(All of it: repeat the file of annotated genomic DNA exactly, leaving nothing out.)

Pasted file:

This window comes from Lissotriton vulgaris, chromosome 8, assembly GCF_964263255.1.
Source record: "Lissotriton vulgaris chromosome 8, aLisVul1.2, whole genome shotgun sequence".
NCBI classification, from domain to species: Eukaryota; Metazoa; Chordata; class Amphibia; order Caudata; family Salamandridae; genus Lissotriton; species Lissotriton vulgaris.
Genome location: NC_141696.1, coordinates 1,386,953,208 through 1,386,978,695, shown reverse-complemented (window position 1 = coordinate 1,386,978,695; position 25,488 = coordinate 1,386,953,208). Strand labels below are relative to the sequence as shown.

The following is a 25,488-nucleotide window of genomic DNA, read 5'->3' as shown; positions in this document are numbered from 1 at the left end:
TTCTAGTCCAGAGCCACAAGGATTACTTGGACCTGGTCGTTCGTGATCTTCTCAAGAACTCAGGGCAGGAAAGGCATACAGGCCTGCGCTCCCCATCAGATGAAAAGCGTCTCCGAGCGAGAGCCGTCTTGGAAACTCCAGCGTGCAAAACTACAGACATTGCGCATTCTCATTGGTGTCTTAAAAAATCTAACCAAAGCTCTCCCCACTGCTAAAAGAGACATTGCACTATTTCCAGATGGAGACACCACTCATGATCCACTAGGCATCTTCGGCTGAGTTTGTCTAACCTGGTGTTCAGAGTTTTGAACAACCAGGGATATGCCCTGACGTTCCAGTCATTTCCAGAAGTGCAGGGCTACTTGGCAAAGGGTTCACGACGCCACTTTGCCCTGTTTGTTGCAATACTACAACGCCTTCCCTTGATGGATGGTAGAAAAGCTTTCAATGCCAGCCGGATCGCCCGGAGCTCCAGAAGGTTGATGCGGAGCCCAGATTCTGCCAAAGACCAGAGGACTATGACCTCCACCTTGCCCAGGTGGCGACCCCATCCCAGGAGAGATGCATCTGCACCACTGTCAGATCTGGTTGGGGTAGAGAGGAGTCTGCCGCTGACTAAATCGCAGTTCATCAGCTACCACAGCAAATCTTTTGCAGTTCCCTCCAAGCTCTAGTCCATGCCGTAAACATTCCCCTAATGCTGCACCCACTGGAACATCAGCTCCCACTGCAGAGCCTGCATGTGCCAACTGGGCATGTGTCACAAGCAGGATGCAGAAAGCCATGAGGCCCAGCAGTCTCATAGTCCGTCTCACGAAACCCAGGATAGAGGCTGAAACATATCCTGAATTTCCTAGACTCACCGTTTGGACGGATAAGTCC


This window comes from Lissotriton vulgaris, chromosome 8, assembly GCF_964263255.1.
Source record: "Lissotriton vulgaris chromosome 8, aLisVul1.2, whole genome shotgun sequence".
NCBI classification, from domain to species: Eukaryota; Metazoa; Chordata; class Amphibia; order Caudata; family Salamandridae; genus Lissotriton; species Lissotriton vulgaris.
Genome location: NC_141696.1, coordinates 1,386,953,208 through 1,386,978,695, shown reverse-complemented (window position 1 = coordinate 1,386,978,695; position 25,488 = coordinate 1,386,953,208). Strand labels below are relative to the sequence as shown.

The following is a 25,488-nucleotide window of genomic DNA, read 5'->3' as shown; positions in this document are numbered from 1 at the left end:
TTCTAGTCCAGAGCCACAAGGATTACTTGGACCTGGTCGTTCGTGATCTTCTCAAGAACTCAGGGCAGGAAAGGCATACAGGCCTGCGCTCCCCATCAGATGAAAAGCGTCTCCGAGCGAGAGCCGTCTTGGAAACTCCAGCGTGCAAAACTACAGACATTGCGCATTCTCATTGGTGTCTTAAAAAATCTAACCAAAGCTCTCCCCACTGCTAAAAGAGACATTGCACTATTTCCAGATGGAGACACCACTCATGATCCACTAGGCATCTTCGGCTGAGTTTGTCTAACCTGGTGTTCAGAGTTTTGAACAACCAGGGATATGCCCTGACGTTCCAGTCATTTCCAGAAGTGCAGGGCTACTTGGCAAAGGGTTCACGACGCCACTTTGCCCTGTTTGTTGCAATACTACAACGCCTTCCCTTGATGGATGGTAGAAAAGCTTTCAATGCCAGCCGGATCGCCCGGAGCTCCAGAAGGTTGATGCGGAGCCCAGATTCTGCCAAAGACCAGAGGACTATGACCTCCACCTTGCCCAGGTGGCGACCCCATCCCAGGAGAGATGCATCTGCACCACTGTCAGATCTGGTTGGGGTAGAGAGGAGTCTGCCGCTGACTAAATCGCAGTTCATCAGCTACCACAGCAAATCTTTTGCAGTTCCCTCCAAGCTCTAGTCCATGCCGTAAACATTCCCCTAATGCTGCACCCACTGGAACATCAGCTCCCACTGCAGAGCCTGCATGTGCCAACTGGGCATGTGTCACAAGCAGGATGCAGAAAGCCATGAGGCCCAGCAGTCTCATAGTCCGTCTCACGAAACCCAGGATAGAGGCTGAAACATATCCTGAATTTCCTAGACTCACCGTTTGGACGGATAAGTCC